What follows is a brief summary of some of Brown’s major points in his letter to the ANCs. To see the councilman’s full letter, please go here.
What Brown claims: The councilman argues that “the iGaming provision was properly vetted through Council procedures” similar to other measures. Moreover, Brown says he briefed council colleagues at a breakfast prior to adoption and cites articles that appeared from Dec. 7 through Dec. 9, 2010, in the Washington Post, Washington Times and other publications.
Response: The District adopted this law in its supplemental budget about two weeks after those articles appeared. That was hardly sufficient notice. There was no public hearing on this legislation or opportunity for public comment. Although this legislation had been in the works for months prior to these initial news reports, its adoption was clearly engineered to minimize public notice. Brown has no defense here.
What Brown claims: The councilman argues that his gambling plan won’t hurt the poor. “Many have alleged that iGaming will most detrimentally affect the poorest and most vulnerable of our residents. This is not the case,” writes Brown. In order to gamble on the Internet “a player must have a bank account, a computer and an Internet connection. Our neediest residents generally do not have all three items,” he writes. Further, argues Brown, “the limited amount of research on the demographics of individuals who play online games shows that the majority of players make in excess of $60,000/year.”
Response: Gambling will be allowed at restaurants, bars and hotels as well as in the home. It’s not entirely clear, based on what’s been disclosed so far, just how the financial aspects of this plan will work. What is known is that gamblers will have to set up a gambling account and will be limited to $250 a week. They will have to use debit cards. But will gamblers be required to use a debit card that links directly to a bank account? Will they be able to purchase a debit card (think gift card) to use instead?
Brown suggests that someone who is poor may not own a computer. But why will anyone need to bring a computer to a bar, restaurant or hotel to gamble? What’s to stop a business from making computers available to patrons? The legislation doesn’t prevent a business from supplying a patron with a computer, and the DC Lottery’s FAQ is silent on this issue.
Brown argues that online gaming attracts people with higher incomes. But he is comparing people who use offshore operations against an entirely new enterprise: A government sponsored and promoted online gambling operation. This is not a fair comparison, and it is one of the reasons why this legislation needed far more public scrutiny than it received.
One other point: Among the games that DC Lottery plans to offer is bingo. Is this the type of game that is aimed at high-income earners or fixed-income seniors?
What Brown claims: Brown argues that the law will not lead to the creation of gambling parlors. He writes: “It has been alleged that so-called iGaming hotspots are tantamount to ‘gambling parlors’ full of gaming terminals. This is not true.”
Brown says that “there will be no gaming terminals in the District of Columbia, as this is prohibited by Federal law. All iGaming will be played on a personal computer.”
Response: There is nothing in this law, as pointed out earlier, to prevent a bar from making a personal computer or tablet available to a patron. A bar could lease or rent a PC to a customer who is then free to use it for Web browsing or for gambling. The PC isn’t being specifically supplied as a “gaming terminal,” but it could be used as one, and that is the key point.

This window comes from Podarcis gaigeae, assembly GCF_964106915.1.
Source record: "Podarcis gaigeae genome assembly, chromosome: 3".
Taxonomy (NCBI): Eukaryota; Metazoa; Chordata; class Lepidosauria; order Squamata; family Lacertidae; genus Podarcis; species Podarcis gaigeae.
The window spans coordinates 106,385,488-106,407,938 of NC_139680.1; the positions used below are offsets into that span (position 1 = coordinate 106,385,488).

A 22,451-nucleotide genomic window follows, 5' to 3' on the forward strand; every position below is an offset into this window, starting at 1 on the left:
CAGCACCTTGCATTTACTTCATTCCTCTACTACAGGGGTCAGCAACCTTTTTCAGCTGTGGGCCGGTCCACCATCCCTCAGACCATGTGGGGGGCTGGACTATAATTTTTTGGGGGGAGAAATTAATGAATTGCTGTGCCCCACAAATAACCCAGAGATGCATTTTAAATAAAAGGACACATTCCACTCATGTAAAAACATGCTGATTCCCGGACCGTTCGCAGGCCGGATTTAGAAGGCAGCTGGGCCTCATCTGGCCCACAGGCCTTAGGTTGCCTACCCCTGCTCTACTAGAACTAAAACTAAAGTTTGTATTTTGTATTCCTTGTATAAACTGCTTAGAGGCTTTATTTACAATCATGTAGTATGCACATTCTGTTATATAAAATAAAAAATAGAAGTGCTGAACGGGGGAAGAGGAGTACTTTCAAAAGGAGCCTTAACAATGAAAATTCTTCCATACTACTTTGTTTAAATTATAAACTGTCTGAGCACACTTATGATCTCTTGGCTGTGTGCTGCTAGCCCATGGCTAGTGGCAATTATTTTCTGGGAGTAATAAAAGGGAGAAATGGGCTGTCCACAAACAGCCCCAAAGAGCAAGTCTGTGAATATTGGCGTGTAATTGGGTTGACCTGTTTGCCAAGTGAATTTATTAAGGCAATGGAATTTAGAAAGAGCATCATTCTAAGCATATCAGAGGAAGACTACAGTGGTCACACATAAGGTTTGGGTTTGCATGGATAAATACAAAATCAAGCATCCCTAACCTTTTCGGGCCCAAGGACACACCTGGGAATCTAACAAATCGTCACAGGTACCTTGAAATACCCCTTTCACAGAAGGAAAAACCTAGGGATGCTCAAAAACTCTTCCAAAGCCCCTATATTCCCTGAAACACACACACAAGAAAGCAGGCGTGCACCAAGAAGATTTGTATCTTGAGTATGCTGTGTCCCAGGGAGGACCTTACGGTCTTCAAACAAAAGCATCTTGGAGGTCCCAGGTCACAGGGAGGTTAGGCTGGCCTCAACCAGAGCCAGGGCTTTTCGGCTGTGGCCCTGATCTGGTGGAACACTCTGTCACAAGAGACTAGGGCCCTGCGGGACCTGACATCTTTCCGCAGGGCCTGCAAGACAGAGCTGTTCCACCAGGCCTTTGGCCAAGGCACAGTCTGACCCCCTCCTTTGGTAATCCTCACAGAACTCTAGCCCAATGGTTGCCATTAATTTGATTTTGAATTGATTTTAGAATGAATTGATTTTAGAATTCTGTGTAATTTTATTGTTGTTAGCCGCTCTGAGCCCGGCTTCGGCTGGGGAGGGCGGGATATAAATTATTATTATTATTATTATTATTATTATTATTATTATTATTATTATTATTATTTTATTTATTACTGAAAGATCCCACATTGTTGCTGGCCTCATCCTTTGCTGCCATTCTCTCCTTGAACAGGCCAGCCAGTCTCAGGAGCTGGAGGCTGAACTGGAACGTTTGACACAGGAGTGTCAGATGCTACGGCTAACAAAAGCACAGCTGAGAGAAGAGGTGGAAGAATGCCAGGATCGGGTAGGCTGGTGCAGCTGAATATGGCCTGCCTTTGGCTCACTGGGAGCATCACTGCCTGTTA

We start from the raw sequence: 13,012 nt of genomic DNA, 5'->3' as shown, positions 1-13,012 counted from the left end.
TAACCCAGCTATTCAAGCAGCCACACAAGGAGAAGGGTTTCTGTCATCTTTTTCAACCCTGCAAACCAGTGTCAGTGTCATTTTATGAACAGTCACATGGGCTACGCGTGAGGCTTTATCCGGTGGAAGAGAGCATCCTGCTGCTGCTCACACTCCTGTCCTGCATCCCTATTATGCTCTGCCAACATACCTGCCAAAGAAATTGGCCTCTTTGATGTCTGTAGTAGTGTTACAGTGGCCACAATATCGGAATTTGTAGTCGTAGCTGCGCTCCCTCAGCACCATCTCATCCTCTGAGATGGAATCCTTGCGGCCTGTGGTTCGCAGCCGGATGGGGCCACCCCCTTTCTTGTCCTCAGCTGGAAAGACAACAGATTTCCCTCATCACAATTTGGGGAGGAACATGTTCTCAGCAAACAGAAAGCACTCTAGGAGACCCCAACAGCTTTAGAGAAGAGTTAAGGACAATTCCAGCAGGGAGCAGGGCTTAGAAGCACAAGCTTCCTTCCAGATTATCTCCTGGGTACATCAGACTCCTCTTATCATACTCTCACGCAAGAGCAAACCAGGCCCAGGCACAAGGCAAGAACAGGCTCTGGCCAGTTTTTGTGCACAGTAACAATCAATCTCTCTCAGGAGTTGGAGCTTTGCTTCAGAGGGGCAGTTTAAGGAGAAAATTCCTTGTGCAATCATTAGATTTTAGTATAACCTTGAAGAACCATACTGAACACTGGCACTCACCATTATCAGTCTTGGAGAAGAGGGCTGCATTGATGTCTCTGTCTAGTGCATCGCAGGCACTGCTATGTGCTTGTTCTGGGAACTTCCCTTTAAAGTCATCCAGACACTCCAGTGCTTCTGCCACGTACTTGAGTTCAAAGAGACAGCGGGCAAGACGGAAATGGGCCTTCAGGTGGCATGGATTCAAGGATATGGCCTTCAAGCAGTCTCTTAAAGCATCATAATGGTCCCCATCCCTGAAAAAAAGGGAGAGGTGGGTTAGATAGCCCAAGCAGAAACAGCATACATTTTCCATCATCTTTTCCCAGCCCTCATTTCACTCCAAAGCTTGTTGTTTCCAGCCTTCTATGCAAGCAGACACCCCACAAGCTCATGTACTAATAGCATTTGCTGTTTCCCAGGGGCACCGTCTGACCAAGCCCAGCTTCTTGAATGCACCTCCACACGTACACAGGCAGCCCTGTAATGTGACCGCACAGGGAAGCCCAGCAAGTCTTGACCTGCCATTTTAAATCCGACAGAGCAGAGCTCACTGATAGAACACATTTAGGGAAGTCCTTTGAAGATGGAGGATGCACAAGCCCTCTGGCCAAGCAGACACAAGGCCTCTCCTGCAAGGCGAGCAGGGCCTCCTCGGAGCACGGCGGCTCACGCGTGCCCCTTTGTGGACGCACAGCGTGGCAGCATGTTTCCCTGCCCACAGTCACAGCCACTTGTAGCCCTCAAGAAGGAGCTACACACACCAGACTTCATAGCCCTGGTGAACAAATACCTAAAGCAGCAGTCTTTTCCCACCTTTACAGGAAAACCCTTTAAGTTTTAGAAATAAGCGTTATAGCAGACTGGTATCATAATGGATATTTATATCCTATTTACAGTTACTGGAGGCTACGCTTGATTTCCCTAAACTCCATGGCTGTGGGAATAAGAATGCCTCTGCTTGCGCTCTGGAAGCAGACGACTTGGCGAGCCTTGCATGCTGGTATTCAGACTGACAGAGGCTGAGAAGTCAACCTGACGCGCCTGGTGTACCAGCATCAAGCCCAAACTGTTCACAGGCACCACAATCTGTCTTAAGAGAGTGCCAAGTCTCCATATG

How will gambling parlors emerge? A bar or restaurant that gets a license to offer a gambling “hot spot,” will be able to operate it from 10 a.m. to 4 a.m. each day. These businesses may begin to draw in new types of customers specifically interested in gambling. As bars and restaurants gain more revenue from gambling-focused customers, these businesses will naturally want to cater to these customers. This is how mini-casinos may emerge in neighborhoods.
What Brown claims: “I do not support any type of slot-machine gaming in the District of Columbia. I have made my position very clear to the Mayor and the Director of the DC Lottery. This legislation does not authorize the installation of any type of slot machine or gambling device in the District of Columbia.”
Response: Brown’s statement sounds heroic, but it is a gross misstatement of the public record. The councilman already pointed out in his letter that federal law bars gambling-specific devices. What Brown fails to note is that DC Lottery plans to offer an electronic version of slots online.
Councilman Jack Evans held a public roundtable in June on the legislation. A DC Lottery official was asked about slots. The Washington Post reported:
“Do you expect to be offering slot machines?” asked council member Tommy Wells.Brown’s letter to the ANCs only adds to the case that this is a bad law. It helps to define the questions and to expose the areas that need more examination, such as whether this law will increase gambling addiction in the District.
“Yes,” responded Buddy Roogow, the lottery chief. After a moment, Roogow added: “They do not meet the legal definition of slot machines. They are in fact random number-generated machines.”
Although the public and the ANCs were not given a chance to ask questions and express views before adoption of what is clearly major legislation, efforts to establish online gaming appear well in place.
Mayor Gray, who has been largely silent on this law, appears to be supporting it and it’s unclear whether the council’s opponents have enough votes to repeal this bill.
It’s distressing and utterly depressing that the District’s government has taken a path that will lead to no good end for District neighborhoods and its citizens.